When we started planning our year-long extended honeymoon around the world, we didn’t really know what to expect.
We had a lot of hopes and dreams: we wanted to become wiser, healthier, better versions of ourselves. We wanted to become the sort of people who climb mountains regularly and do yoga at sunrise every day and read books instead of surf the internet and write deep, meaningful things about life, the universe, and everything in a leather-bound travel journal.
We wanted to be the kind of travel couple you see on Instagram, their blissful lives centered around nothing but looking attractive in different places each day.
Well, none of that happened. Except we did do yoga at sunrise exactly 1 time.
But we did gain a lot by traveling as a couple for a year. Frankly, most of what we gained was stuff we never asked for and are still trying to get rid of. Here’s a list of 25 things we never asked for from traveling together for a year!
We traveled the world together for a year and all we got was …
1. At least 5 friends on Facebook that we don’t remember meeting
Like, I’m sure we hit it off that one night in a hostel somewhere but maybe one of us was drunk or possibly you kidnapped my phone and added yourself because I have no idea who you are or where we met. But I’m going to keep liking all of your photos from Bali and Malaysia anyway.
2. A bunch of obnoxious anecdotes that start with “when we were in …”
Cue some long-winded story that we spend 20 minutes retelling together (complete with
adorably obnoxiously interrupting each other like “no, YOU tell this part!”) to some poor friend who has to nod politely and smile while secretly rolling their eyes as hard as they can.
3. The burning need to interject whenever we hear someone mention a place we’ve been to
All you have to do to is say “I was thinking of taking a trip to Colombia…” into the mirror 3 times and we’ll suddenly appear behind you with 15 blog posts and a 50-minute long monologue about how amazing it is/where to go/what to do/where to eat/which bus company to use/a recommended itinerary/a suggested budget/what to pack/where to stay/…
4. An enormous sense of entitlement
Whenever some poor victim asks us an innocent question like “so how long are you visiting for?” and then doesn’t seem appropriately impressed with our story of quitting our jobs, gallivanting off on a year-long honeymoon, and backpacking our way through Alpaca World ™, we’re like, “ugh, that waiter/barista/cashier didn’t even seem impressed by us. What a dick.”
Entitlement rating: too damn high.
5. An appreciation for ice water
Ice water feels so f**king luxurious now. Spending months having to purify every sip of water that we drank and carefully pushing aside dangerously wet lettuce leaves has given us a newfound appreciation for ice. They just GIVE it to you in the USA. Like, for free. Amazing!
6. -10 pieces of clothing
When we started this trip, we painstakingly packed every piece of clothing carefully with an intended purpose in mind like “this is my Hiking Shirt ™” “this is my Casual Dress ™” (and made a bunch of crucial mistakes, but still) but then we had to do laundry in sinks and move from hostel to hostel all the time and somewhere along the way all of my carefully chosen clothes were lost and replaced with random t-shirts, a giant scarf with an eagle on it, and 3 pairs of sunglasses I’ve never seen before in my life.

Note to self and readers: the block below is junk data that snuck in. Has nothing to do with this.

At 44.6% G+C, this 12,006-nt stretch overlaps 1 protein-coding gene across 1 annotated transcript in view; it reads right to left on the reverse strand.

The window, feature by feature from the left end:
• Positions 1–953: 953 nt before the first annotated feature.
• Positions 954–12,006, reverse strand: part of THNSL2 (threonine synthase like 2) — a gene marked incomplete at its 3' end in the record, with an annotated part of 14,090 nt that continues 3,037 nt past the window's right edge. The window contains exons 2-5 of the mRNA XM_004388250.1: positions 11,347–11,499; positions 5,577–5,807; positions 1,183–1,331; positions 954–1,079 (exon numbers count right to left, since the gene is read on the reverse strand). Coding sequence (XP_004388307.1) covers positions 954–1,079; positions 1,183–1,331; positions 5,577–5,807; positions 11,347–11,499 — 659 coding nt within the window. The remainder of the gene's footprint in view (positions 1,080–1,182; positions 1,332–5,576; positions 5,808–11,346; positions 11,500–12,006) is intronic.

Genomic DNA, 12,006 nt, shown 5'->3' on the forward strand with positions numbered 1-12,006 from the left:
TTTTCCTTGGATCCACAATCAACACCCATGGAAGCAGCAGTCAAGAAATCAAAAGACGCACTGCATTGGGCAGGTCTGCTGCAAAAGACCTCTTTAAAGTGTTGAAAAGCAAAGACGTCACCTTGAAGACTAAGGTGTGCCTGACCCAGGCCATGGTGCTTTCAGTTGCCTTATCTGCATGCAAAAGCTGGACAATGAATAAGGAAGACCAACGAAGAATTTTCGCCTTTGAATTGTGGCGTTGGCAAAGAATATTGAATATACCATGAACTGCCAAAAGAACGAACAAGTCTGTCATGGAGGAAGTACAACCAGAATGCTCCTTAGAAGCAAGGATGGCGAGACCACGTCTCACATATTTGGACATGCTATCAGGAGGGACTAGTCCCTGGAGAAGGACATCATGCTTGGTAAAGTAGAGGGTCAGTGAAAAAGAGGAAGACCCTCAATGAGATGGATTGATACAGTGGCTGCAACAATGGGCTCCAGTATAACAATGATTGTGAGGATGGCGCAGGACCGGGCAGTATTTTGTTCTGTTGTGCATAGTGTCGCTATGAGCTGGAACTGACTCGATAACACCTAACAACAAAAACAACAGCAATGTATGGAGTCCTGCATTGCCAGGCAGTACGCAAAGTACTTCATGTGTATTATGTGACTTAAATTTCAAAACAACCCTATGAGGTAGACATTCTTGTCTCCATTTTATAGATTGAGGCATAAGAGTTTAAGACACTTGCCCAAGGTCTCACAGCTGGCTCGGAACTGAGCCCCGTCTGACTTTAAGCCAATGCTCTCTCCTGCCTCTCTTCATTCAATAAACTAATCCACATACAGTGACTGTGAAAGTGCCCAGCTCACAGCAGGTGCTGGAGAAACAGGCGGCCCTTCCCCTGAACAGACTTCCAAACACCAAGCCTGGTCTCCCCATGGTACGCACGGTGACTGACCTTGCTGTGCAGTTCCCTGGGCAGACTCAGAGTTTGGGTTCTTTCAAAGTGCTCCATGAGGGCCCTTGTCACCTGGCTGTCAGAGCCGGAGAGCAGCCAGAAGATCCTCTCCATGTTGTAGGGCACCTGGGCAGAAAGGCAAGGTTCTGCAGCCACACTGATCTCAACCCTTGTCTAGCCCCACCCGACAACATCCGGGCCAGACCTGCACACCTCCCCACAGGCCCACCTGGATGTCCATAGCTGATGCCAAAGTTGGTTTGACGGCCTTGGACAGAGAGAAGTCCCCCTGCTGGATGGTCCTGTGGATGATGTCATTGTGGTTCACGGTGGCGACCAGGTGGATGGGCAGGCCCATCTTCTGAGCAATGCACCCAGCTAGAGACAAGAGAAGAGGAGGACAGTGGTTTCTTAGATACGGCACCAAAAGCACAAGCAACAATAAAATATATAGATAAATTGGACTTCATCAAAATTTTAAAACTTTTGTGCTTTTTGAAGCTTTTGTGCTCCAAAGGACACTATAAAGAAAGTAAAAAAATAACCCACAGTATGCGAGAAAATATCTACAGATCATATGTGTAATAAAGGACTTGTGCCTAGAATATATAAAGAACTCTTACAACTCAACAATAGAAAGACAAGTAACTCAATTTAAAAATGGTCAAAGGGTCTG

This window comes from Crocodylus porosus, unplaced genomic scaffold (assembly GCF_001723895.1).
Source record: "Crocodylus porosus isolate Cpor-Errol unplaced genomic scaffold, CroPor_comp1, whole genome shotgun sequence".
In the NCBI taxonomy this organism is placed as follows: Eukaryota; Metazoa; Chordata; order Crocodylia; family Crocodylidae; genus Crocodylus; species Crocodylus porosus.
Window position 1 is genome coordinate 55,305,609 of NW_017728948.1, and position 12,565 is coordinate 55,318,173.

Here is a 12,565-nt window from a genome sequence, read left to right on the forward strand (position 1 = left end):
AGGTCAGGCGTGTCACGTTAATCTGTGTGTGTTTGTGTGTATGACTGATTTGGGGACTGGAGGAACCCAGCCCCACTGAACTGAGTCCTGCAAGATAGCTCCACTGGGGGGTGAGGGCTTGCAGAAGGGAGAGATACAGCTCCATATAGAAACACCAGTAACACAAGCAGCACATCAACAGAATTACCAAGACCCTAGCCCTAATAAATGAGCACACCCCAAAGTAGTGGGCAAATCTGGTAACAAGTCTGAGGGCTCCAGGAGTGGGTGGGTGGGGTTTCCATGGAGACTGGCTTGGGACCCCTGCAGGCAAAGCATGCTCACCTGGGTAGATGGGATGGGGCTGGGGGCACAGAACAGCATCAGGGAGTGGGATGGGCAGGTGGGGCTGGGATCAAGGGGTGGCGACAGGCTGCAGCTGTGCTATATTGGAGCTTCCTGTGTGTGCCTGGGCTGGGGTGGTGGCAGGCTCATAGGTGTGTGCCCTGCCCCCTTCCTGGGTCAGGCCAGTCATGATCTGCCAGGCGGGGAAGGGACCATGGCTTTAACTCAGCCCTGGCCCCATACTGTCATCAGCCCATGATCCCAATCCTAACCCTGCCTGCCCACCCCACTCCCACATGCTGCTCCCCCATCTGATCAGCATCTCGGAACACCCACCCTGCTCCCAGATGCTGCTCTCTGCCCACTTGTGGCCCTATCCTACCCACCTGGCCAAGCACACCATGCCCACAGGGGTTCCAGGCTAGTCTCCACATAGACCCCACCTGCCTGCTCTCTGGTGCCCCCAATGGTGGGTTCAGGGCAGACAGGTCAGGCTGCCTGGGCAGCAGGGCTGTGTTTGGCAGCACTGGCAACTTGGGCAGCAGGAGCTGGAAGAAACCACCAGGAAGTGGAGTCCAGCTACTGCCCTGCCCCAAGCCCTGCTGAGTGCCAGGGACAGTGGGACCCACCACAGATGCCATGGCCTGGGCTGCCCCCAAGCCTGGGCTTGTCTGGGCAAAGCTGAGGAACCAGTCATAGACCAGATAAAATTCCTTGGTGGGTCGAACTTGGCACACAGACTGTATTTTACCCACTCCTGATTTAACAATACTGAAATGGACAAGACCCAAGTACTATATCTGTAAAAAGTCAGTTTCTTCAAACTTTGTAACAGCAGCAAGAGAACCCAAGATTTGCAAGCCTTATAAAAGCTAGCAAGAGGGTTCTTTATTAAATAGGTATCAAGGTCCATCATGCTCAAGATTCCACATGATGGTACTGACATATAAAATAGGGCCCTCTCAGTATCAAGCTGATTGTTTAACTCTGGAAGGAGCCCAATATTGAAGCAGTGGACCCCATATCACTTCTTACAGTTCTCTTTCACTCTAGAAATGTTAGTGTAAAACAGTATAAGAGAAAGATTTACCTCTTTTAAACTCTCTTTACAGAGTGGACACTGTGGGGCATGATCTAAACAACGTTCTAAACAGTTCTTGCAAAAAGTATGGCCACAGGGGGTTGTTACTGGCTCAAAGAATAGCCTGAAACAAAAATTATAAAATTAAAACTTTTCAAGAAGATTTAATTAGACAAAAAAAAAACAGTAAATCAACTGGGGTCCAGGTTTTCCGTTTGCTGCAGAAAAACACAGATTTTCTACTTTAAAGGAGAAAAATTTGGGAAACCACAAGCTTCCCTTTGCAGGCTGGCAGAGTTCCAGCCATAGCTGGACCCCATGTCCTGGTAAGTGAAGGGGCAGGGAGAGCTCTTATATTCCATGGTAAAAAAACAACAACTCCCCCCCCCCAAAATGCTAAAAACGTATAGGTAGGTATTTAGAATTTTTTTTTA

7. +10 lbs each (at least)
We had this idea that during the course of our ~travels~ we would both magically turn into the tanned, 6-packed, blonde travel couples frolicking up mountains and lounging on beaches together that are all you ever see on Instagram (like these 50 romantic AF Instagram #couplesgoals) or in the Google Results for “travel couples”.
We figured through an intense regimen of Really Difficult Hikes, using our feet as our main form of transportation, and carrying 40+ pounds on our backs every day, our bodies would shape up into tan, sculpted Travel Bods. Instead, we both developed addictions to beer and croissants and my only tan line is from my beloved Tevas.
8. A raging sugar addiction
You know when you’re on vacation and the waiter asks if you want dessert and you’re like “F*ck it Cheryl, I’m on VACATION, so let’s DO have some creme brulee cheesecake and a wine spritzer marg!!! #YOLO!”
We’ve been doing that every day for the past 12 months.
Like we have to actually stop ourselves from having breakfast dessert or replacing entire meals with cake. RIP, Travel Bod dreams.
9. The unreasonable expectation that every hotel, Airbnb, and hostel have a pet
After befriending countless dogs, cats, alpacas, and chickens in hostels, we get extremely disappointed whenever a hostel, hotel, or Airbnb doesn’t have a pet. It’s officially one of the determining factors we use to decide which hostel to book. “This place is $100 a night for a 10-person dorm, but there’s a German Shepard puppy! Let’s book it.”
10. A deep resentment for everyone else sleeping in our hostel dorms